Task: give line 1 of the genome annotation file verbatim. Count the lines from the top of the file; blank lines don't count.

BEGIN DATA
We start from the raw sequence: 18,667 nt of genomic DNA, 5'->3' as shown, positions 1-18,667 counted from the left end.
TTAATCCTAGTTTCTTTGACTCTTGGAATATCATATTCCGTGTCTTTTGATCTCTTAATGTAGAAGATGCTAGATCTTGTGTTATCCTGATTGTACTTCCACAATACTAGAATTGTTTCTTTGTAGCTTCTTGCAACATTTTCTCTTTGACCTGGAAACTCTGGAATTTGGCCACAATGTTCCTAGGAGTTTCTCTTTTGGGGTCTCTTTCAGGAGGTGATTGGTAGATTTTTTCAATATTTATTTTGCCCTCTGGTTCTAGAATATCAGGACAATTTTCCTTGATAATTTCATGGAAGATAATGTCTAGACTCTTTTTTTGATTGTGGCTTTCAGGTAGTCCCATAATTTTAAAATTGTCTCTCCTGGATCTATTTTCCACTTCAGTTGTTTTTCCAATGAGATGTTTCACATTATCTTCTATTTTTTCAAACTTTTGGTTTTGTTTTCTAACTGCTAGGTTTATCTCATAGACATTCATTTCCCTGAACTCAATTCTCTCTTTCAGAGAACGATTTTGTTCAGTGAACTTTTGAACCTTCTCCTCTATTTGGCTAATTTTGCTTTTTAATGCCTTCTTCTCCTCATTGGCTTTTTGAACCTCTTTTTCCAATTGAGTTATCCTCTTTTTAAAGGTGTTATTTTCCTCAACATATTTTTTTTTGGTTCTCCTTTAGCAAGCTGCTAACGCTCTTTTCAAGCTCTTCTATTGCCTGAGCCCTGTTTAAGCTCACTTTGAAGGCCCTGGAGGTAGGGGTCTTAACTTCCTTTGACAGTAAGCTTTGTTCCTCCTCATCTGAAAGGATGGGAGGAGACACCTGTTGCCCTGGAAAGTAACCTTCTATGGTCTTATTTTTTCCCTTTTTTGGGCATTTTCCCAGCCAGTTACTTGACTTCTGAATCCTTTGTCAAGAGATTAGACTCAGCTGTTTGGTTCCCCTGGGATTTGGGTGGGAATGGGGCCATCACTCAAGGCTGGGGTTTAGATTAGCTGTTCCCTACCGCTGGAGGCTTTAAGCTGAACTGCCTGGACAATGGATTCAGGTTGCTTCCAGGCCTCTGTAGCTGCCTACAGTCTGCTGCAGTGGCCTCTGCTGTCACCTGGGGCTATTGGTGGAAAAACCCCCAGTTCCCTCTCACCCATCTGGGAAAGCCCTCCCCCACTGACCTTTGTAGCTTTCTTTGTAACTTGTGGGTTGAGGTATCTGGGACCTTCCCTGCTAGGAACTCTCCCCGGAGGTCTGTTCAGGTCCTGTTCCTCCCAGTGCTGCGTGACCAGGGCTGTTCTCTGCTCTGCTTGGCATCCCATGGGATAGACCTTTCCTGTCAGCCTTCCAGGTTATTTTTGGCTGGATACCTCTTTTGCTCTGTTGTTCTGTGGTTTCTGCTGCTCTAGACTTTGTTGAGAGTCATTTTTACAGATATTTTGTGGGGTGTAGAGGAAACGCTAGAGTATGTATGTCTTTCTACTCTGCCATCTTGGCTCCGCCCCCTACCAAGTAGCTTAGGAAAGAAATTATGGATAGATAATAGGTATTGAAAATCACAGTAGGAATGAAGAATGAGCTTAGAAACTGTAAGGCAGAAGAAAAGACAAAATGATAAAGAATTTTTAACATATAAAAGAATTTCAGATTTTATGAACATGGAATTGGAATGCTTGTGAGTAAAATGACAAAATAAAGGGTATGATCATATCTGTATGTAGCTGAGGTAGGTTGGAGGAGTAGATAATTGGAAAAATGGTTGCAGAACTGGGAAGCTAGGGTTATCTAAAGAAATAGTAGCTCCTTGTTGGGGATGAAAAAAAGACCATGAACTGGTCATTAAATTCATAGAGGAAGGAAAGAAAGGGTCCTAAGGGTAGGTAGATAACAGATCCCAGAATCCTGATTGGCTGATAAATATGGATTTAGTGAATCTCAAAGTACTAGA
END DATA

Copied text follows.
We start from the raw sequence: 18,667 nt of genomic DNA, 5'->3' as shown, positions 1-18,667 counted from the left end.